"Who's Afraid"
Gwynne Spencer

If you've got a youngster with nightmares, you know what fear looks like. Kids wake up screaming, pointing at something you can't see, terrified. For most little ones, this hits at three and a half. Usually, mom will take the blame because of a scary book or a frightening movie that the child was not shielded from. But even the most carefully sequestered child will have boogie man dreams and fears to contend with. Instead of telling your child "Don't be afraid", try the following:

Ask the child to tell you again and again about what scared them. Many kids say they are afraid of The Bears (they have limited vocabulary, remember) or The Monster. Repeated tellings will help them get the trauma clear of their system.

Read to them from monster books. Even though this seems to fly in the face of good sense, it works, perhaps because it externalizes and objectifies the fears. Start with Maurice Sendak's classic "Where t he Wild Things Are" (Harpercollins) and Mercer Mayer's "There's a Nightmare in My Closet" (Dial). For older kids, "Bedtime for Francis" by Russell Hoban (Harpercollins) is a comforting story, albeit a bit long for younger kids. In "Maggie and the Monster" by Elizabeth Winthrop (Holiday House), confrontation with terror isits banishment.

Arm tyour youngster. One mother gives her child a flashlight  with red tape over the lens and told him it was a monster death-ray. Another arms her frightened non-sleeper with a can of room spray she has decorated as Anti-Nightmare Spray. Maybe a waterpistol will work as well as the popgun in Mercer Mayer's book.

Leave the lights on. The total dark seems to be terrifying for kids. Who said they have to go to sleep in pitch blackness? Sometimes a night light is just not enough. If the kid can't sleep with the lights out, at least illuminated insomnia is a kinder alternative.

Ask the child to draw the monster. Give full credence to this articulation of inner terror. If the drawing produces too much anxiety, lock it in the trunk of the car or burn it outside.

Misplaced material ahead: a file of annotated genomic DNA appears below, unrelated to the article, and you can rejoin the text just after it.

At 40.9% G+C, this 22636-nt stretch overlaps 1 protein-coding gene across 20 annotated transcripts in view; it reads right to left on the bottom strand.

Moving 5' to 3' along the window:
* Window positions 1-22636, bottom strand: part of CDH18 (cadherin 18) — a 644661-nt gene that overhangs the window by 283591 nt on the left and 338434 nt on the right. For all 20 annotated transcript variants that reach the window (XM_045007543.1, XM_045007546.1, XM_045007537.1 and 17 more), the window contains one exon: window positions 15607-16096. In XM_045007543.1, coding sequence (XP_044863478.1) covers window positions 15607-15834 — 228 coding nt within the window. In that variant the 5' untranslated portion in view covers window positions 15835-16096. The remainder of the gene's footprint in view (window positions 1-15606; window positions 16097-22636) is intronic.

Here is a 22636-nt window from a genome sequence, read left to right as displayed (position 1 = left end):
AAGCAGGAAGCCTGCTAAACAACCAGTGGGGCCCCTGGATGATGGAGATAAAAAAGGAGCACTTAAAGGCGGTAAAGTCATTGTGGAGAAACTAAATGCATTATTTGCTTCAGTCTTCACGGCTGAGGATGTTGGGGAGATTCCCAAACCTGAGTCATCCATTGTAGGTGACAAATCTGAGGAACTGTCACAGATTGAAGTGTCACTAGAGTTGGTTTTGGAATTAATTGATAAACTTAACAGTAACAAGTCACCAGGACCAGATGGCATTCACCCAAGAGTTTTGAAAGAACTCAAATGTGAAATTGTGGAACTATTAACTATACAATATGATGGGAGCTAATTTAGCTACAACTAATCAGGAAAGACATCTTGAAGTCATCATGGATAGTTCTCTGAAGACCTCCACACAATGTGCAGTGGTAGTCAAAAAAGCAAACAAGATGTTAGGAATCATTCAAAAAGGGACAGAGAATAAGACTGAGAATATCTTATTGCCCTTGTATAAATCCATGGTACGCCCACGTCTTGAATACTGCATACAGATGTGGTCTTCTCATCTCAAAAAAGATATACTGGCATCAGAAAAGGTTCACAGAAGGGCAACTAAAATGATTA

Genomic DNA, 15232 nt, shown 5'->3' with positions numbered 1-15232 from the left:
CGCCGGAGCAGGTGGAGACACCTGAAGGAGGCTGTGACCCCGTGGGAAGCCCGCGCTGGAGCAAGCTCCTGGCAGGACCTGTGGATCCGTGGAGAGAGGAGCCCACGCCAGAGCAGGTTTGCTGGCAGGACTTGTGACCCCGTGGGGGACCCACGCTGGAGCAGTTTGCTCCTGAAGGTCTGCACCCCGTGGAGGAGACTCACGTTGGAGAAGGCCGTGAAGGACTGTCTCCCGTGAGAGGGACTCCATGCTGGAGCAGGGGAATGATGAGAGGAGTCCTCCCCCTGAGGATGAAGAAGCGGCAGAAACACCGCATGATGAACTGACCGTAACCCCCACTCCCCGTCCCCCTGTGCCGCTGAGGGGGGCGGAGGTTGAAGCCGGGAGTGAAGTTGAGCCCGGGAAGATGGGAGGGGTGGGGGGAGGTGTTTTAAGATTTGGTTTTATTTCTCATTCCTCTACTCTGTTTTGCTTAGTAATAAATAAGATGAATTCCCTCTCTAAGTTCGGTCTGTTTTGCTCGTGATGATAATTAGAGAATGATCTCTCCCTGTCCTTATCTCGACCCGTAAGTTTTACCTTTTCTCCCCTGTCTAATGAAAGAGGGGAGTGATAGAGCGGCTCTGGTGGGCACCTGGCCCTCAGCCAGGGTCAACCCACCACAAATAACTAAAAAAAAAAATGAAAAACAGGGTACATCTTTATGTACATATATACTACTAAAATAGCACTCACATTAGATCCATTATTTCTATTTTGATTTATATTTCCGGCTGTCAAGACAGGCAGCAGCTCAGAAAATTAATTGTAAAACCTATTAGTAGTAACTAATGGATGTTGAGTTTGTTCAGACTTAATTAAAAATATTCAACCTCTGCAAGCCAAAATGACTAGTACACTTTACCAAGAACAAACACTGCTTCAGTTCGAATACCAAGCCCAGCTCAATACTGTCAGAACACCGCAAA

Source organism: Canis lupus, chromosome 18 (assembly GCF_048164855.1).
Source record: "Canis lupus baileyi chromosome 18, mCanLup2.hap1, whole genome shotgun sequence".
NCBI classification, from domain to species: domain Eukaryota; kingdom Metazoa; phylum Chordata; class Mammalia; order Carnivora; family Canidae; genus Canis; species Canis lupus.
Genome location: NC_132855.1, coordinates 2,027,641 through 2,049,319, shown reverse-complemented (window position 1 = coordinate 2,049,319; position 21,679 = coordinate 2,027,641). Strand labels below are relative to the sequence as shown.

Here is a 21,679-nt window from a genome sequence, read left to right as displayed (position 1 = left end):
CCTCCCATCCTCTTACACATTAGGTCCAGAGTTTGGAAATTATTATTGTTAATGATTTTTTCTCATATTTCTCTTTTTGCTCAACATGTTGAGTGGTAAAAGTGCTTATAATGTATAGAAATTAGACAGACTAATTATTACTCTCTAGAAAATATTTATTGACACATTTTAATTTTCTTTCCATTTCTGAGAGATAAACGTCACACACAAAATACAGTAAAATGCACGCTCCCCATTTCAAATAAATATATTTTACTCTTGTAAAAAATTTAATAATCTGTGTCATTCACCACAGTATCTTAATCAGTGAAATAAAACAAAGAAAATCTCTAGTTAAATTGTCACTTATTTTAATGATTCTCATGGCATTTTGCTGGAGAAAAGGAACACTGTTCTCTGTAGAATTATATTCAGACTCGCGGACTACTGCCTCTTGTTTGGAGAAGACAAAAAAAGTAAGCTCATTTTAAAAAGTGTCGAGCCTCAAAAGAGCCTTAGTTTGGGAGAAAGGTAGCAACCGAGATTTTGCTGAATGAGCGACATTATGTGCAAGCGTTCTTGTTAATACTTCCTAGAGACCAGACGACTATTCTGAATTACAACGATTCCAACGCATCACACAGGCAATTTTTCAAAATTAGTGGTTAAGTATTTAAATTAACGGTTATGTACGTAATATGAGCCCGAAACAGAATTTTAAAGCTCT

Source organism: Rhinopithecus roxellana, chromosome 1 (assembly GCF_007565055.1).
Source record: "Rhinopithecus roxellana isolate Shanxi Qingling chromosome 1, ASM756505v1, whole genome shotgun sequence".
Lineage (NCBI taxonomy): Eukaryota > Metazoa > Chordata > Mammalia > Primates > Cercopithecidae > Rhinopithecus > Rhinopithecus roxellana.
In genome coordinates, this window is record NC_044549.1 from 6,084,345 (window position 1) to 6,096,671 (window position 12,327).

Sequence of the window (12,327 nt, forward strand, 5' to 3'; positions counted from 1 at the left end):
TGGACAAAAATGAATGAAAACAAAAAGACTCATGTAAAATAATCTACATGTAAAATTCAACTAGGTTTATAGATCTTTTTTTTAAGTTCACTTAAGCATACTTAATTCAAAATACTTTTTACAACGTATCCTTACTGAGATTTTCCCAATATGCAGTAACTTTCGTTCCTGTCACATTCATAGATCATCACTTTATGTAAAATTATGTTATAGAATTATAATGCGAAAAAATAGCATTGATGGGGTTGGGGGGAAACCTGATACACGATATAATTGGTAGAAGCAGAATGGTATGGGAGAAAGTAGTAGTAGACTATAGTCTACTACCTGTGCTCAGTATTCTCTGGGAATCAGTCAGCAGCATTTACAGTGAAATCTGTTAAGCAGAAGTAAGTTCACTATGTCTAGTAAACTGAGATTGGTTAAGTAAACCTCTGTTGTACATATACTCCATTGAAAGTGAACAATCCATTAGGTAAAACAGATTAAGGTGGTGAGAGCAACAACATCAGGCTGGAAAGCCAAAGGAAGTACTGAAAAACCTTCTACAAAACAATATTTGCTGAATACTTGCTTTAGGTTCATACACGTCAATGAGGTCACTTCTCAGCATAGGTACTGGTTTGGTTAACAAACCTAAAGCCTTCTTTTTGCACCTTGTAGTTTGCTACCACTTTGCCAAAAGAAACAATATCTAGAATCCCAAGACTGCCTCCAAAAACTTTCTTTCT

Tell the child about your own fears when you were little. Did you run from the hall and leap into your bed for fear of the snakes? Did you almost die of fear because of the scritching and scratching of monster teeth on your window? Knowing that everyone is afraid and that most of us live to tell about it is a great comfort for kids.

In other cultures, children are taught to do battle with night terrors and extract the gift they were sent to deliver (sometimes it is only courage). Rehearse during waking hours how to turn and fight the monster, look for its weakness, trick it into submission. "Do Not Open" by Brinton Turkle is an exemplary story to read.

Don't disparate comfort. Read "Snuggle Piggy and the Magic Blanket" by Michele Stepto (Dial) or "Ira Sleeps Over" by Bernard Waber (Houghton Mifflin) to give validity to protective blankies and bears. If nightmares are persistent, consider letting the child sleep with you for a while, or at least until the terror ends. You'll be awake anyway. If you'd like to know more about nightmares and dreams, get "Dreams Can Help" by Jonni Kincher (Free Spirit) or "Your Child's Dreams" by Patricia Garfield. And don't forget to reassure your youngster that everyone walking the planet has had a nightmare at one point or another!
Gwynne Spencer is author of "What's Cooking in Children's Literature
(Linworth Publishing) and a free-range writer living in the Four Corners
area. Both her kids lived through the nightmare stage with the help of books.
She can be reached at PenGwynneS@aol.com